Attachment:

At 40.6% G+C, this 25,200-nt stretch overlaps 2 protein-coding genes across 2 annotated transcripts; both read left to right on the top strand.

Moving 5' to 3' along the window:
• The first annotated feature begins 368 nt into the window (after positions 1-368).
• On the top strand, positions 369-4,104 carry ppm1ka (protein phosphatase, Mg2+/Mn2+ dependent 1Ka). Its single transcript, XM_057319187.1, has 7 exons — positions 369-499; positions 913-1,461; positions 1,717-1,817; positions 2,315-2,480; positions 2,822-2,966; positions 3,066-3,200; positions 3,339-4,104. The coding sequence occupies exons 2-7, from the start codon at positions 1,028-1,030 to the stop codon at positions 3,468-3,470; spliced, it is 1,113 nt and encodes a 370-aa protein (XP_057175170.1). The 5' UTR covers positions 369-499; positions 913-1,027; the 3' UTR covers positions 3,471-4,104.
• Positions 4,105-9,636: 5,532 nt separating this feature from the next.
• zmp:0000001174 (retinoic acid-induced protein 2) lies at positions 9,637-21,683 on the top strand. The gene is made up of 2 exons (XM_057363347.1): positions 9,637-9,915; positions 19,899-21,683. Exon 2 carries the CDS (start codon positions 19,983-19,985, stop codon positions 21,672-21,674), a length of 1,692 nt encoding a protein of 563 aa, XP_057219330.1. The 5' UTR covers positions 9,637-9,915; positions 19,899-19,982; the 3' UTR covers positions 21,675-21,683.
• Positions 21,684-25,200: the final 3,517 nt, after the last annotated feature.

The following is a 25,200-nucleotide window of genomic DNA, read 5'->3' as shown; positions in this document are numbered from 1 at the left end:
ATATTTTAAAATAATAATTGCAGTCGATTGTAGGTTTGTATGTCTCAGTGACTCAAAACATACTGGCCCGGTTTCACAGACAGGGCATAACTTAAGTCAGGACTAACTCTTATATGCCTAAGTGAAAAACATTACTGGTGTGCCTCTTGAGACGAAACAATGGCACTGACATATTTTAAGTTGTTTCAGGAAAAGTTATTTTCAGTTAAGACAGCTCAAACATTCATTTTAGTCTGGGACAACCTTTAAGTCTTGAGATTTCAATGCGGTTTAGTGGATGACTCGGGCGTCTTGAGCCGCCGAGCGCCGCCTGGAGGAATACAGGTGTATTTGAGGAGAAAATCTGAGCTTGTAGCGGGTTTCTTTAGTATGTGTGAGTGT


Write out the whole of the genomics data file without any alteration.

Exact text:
At 40.6% G+C, this 25,200-nt stretch overlaps 2 protein-coding genes across 2 annotated transcripts; both read left to right on the top strand.

Moving 5' to 3' along the window:
• The first annotated feature begins 368 nt into the window (after positions 1-368).
• On the top strand, positions 369-4,104 carry ppm1ka (protein phosphatase, Mg2+/Mn2+ dependent 1Ka). Its single transcript, XM_057319187.1, has 7 exons — positions 369-499; positions 913-1,461; positions 1,717-1,817; positions 2,315-2,480; positions 2,822-2,966; positions 3,066-3,200; positions 3,339-4,104. The coding sequence occupies exons 2-7, from the start codon at positions 1,028-1,030 to the stop codon at positions 3,468-3,470; spliced, it is 1,113 nt and encodes a 370-aa protein (XP_057175170.1). The 5' UTR covers positions 369-499; positions 913-1,027; the 3' UTR covers positions 3,471-4,104.
• Positions 4,105-9,636: 5,532 nt separating this feature from the next.
• zmp:0000001174 (retinoic acid-induced protein 2) lies at positions 9,637-21,683 on the top strand. The gene is made up of 2 exons (XM_057363347.1): positions 9,637-9,915; positions 19,899-21,683. Exon 2 carries the CDS (start codon positions 19,983-19,985, stop codon positions 21,672-21,674), a length of 1,692 nt encoding a protein of 563 aa, XP_057219330.1. The 5' UTR covers positions 9,637-9,915; positions 19,899-19,982; the 3' UTR covers positions 21,675-21,683.
• Positions 21,684-25,200: the final 3,517 nt, after the last annotated feature.

The following is a 25,200-nucleotide window of genomic DNA, read 5'->3' as shown; positions in this document are numbered from 1 at the left end:
ATATTTTAAAATAATAATTGCAGTCGATTGTAGGTTTGTATGTCTCAGTGACTCAAAACATACTGGCCCGGTTTCACAGACAGGGCATAACTTAAGTCAGGACTAACTCTTATATGCCTAAGTGAAAAACATTACTGGTGTGCCTCTTGAGACGAAACAATGGCACTGACATATTTTAAGTTGTTTCAGGAAAAGTTATTTTCAGTTAAGACAGCTCAAACATTCATTTTAGTCTGGGACAACCTTTAAGTCTTGAGATTTCAATGCGGTTTAGTGGATGACTCGGGCGTCTTGAGCCGCCGAGCGCCGCCTGGAGGAATACAGGTGTATTTGAGGAGAAAATCTGAGCTTGTAGCGGGTTTCTTTAGTATGTGTGAGTGT